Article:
A Glimmer of Hope Glimmers Again.
- Another unpublished Ninth Circuit opinion has held the Arizona drug statutes overbroad and indivisible and so not subject to the modified categorical approach.
- You can look to this case, along with another similar case earlier this year, for guidance in challenging the divisibility of other states’ drug statutes.
NOW THE BLOG:
I’ve put up several posts over the last couple of months about keeping hope alive on the argument that California drug convictions can’t qualify as “controlled substance offenses” or “drug trafficking offenses” under the sentencing guidelines because (1) the California controlled substance schedules are broader than the federal controlled substance schedules, which the Ninth Circuit has already recognized, and (2) the modified categorical approach can’t be applied because the California drug statutes don’t require jury unanimity on the type of controlled substance, that makes them indivisible, and so they aren’t subject to the modified categorical approach. There’s Ninth Circuit precedent against us, but its reasoning is weak, and the court has now granted en banc review in another case that will open the existing precedent to reconsideration. (See “Exciting News About Divisibility Challenges to the California Drug Statutes!” in the September 2016 link at the right and the earlier posts referenced in that post.)
Possibly lost in my focus on California is some success our colleagues are having in Arizona. I posted about one under the radar case last May in which the Ninth Circuit issued an unpublished memorandum opinion holding that (1) the Arizona controlled substance schedules are also broader than the federal controlled substance schedules and (2) Arizona law – unlike the court’s view of California law to date (which will hopefully change with the upcoming en banc case) – doesn’t require jury unanimity on the type of controlled substance, so the Arizona drug statutes aren’t divisible and aren’t subject to the modified categorical approach. The bottom line then being that most or many, if not all, Arizona drug convictions can never qualify as “controlled substance offenses” or “drug trafficking offenses” under the sentencing guidelines. (See “A Glimmer of Hope (Maybe More than a Glimmer?) on the Indivisibility of Overbroad Drug Statutes” in the May 2016 link at the right, discussing Vera-Valdevinos v. Lynch, 649 Fed. Appx. 597 (9th Cir. 2016).)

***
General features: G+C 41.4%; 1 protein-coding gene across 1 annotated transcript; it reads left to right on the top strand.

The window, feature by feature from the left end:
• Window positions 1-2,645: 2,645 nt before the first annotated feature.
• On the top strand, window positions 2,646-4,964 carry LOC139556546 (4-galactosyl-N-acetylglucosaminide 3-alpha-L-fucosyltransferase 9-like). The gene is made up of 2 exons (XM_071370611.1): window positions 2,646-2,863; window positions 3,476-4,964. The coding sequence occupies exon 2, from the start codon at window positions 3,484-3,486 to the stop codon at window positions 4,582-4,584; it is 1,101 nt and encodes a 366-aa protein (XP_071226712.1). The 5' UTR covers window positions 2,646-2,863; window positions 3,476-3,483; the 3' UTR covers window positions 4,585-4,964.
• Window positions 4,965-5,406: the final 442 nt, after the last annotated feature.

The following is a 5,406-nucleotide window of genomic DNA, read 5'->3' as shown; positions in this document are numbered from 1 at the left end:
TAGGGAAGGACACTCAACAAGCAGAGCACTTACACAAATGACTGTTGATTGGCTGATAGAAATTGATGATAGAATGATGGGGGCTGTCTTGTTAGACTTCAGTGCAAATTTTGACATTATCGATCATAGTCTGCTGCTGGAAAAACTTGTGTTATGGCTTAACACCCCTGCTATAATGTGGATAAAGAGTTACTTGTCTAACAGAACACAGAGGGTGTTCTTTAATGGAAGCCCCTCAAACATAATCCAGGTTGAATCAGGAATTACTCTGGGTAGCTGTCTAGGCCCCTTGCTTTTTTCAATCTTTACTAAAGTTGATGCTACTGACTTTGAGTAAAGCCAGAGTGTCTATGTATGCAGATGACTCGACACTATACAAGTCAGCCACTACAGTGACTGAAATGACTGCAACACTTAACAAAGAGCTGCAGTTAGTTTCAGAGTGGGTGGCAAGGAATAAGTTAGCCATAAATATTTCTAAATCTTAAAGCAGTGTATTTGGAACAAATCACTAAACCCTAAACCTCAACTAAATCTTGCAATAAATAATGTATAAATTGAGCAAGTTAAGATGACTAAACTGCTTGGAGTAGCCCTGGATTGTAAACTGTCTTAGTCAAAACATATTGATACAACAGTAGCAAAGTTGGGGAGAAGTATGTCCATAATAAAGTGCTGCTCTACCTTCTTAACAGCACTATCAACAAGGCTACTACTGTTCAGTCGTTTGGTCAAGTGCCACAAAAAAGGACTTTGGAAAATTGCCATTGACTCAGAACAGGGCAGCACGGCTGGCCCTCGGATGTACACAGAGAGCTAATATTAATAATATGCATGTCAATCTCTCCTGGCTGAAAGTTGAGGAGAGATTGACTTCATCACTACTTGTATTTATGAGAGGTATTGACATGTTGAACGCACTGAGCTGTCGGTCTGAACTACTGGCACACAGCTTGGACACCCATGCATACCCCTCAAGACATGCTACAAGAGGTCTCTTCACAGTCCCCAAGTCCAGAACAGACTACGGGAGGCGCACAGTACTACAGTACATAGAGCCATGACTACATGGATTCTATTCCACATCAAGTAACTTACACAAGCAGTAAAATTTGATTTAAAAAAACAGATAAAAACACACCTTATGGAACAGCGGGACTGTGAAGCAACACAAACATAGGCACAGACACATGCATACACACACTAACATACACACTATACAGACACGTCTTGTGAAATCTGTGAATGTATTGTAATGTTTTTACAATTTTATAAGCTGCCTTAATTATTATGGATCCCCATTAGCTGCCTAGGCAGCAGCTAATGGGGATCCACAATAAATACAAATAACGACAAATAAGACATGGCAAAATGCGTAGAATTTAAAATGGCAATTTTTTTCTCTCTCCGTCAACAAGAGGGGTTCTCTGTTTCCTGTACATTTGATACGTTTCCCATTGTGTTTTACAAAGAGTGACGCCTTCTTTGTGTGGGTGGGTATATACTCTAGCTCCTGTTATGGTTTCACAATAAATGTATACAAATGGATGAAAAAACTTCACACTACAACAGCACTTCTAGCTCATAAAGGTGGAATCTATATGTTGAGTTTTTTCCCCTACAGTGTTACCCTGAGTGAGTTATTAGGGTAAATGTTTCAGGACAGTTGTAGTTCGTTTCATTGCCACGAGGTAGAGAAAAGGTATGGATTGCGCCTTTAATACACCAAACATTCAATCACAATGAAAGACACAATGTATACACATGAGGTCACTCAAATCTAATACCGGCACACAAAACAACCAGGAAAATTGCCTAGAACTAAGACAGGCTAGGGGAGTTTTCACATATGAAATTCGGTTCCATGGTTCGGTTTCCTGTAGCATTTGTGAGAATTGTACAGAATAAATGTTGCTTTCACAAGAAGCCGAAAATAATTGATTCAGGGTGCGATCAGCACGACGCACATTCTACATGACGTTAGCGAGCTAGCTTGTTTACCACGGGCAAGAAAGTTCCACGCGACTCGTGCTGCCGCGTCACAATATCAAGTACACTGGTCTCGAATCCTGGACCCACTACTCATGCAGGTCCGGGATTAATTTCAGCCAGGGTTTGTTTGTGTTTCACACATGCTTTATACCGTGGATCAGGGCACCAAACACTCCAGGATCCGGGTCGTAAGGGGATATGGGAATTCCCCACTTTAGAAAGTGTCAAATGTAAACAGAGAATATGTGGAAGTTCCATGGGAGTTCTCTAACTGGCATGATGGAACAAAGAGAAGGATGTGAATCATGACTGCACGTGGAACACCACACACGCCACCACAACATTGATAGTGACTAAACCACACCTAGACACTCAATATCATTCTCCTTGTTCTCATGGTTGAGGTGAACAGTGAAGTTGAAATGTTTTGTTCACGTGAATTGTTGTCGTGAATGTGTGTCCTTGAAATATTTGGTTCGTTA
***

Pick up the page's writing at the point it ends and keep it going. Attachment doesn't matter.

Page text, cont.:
Well, the glimmer of hope I spoke of in that post has glimmered again – in another unpublished memorandum opinion. That opinion, filed September 28, 2016, is United States v. Sanchez-Fernandez, ___ Fed. Appx. ___, 2016 WL 5404056 (9th Cir. Sept. 28, 2016). It, like the prior unpublished opinion in Vera-Valdevinos, relies on the pattern Arizona criminal jury instructions to conclude that Arizona juries are not required to make a finding of what drug a defendant possessed. That of course makes the statute indivisible, prevents a sentencing court from looking at the court records for the prior conviction, and thereby prevents the court from treating the prior conviction as a “drug trafficking offense” or “controlled substance offense” under the guidelines. So we now have two opinions, albeit unpublished ones, that exclude Arizona drug convictions from consideration under the guidelines.
The Arizona cases don’t directly apply to other states’ statutes, but you can certainly look to them and point to them for guidance. For other states, look at the pattern jury instructions in those states – and look to case law as well, like the California cases cited in some of the prior posts and sample briefing on the California drug statutes. If we’re really lucky, the bad California case will go away with the pending en banc review. But in the event it doesn’t, these Arizona cases show the question has to be considered state by state and that a bad result in one state, like we presently have in California, doesn’t necessarily carry over to other states.